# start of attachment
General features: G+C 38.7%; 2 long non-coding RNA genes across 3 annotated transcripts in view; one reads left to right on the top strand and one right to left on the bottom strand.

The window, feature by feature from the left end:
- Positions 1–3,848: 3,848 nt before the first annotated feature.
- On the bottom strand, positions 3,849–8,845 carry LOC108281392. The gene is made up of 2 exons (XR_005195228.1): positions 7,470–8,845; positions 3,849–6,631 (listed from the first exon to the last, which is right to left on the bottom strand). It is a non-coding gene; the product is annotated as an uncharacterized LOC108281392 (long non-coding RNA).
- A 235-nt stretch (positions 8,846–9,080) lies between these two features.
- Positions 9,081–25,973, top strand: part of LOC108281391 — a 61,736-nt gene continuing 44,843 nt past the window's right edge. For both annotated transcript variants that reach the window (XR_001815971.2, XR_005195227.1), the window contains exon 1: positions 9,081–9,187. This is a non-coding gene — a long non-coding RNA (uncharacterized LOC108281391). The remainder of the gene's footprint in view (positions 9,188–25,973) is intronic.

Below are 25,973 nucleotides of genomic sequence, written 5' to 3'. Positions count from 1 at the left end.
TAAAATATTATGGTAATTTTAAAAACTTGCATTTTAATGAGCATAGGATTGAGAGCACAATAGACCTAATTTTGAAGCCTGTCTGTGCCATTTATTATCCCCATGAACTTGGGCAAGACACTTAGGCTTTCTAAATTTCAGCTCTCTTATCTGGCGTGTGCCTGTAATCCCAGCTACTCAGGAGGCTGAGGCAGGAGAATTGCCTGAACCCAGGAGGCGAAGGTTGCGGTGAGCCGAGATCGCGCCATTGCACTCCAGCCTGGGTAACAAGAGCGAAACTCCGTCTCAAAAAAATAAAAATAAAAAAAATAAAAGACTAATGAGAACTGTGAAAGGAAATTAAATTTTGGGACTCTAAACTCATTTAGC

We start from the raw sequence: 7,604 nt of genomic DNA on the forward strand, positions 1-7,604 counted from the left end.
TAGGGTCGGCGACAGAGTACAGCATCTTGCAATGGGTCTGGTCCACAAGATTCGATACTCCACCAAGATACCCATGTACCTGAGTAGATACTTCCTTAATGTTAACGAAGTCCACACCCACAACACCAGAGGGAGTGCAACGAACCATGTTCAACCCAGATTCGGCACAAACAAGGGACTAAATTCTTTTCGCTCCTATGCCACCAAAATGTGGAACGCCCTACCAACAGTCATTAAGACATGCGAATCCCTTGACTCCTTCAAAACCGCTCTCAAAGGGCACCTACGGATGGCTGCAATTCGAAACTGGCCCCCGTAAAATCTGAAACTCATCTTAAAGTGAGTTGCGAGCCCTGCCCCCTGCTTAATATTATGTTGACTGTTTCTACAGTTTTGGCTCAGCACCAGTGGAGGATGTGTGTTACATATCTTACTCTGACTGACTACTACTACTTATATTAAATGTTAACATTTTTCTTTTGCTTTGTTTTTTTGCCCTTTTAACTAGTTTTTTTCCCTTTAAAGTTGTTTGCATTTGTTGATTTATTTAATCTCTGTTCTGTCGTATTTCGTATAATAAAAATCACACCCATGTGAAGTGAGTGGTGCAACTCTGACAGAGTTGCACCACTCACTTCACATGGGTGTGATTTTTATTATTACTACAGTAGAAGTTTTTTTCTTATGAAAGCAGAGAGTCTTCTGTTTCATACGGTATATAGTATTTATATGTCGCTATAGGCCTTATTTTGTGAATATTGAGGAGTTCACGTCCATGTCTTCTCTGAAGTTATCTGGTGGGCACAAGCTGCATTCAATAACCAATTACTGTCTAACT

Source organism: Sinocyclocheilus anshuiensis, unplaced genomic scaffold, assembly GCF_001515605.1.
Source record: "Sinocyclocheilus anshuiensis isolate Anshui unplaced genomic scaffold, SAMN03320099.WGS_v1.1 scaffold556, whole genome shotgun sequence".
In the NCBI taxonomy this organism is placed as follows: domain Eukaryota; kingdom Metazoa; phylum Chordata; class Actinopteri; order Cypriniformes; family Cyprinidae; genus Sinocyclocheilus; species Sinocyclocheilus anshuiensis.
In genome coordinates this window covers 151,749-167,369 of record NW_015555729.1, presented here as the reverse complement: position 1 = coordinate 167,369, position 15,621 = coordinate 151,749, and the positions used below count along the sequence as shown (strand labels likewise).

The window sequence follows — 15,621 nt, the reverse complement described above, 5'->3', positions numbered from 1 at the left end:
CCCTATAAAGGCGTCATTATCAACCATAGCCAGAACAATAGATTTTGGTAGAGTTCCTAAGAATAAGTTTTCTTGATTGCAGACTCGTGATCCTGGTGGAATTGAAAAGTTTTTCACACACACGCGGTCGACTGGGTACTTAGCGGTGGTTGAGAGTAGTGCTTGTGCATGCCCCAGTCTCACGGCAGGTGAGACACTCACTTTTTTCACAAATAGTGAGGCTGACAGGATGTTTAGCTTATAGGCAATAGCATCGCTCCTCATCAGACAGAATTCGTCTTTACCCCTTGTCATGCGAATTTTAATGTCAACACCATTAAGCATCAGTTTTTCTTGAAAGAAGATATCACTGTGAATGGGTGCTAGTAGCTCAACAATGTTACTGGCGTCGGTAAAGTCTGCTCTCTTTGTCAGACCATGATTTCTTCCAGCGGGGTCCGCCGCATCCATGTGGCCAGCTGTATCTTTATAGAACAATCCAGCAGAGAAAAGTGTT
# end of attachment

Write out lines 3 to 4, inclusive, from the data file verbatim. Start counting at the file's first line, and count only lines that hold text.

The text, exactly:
- Positions 1–3,848: 3,848 nt before the first annotated feature.
- On the bottom strand, positions 3,849–8,845 carry LOC108281392. The gene is made up of 2 exons (XR_005195228.1): positions 7,470–8,845; positions 3,849–6,631 (listed from the first exon to the last, which is right to left on the bottom strand). It is a non-coding gene; the product is annotated as an uncharacterized LOC108281392 (long non-coding RNA).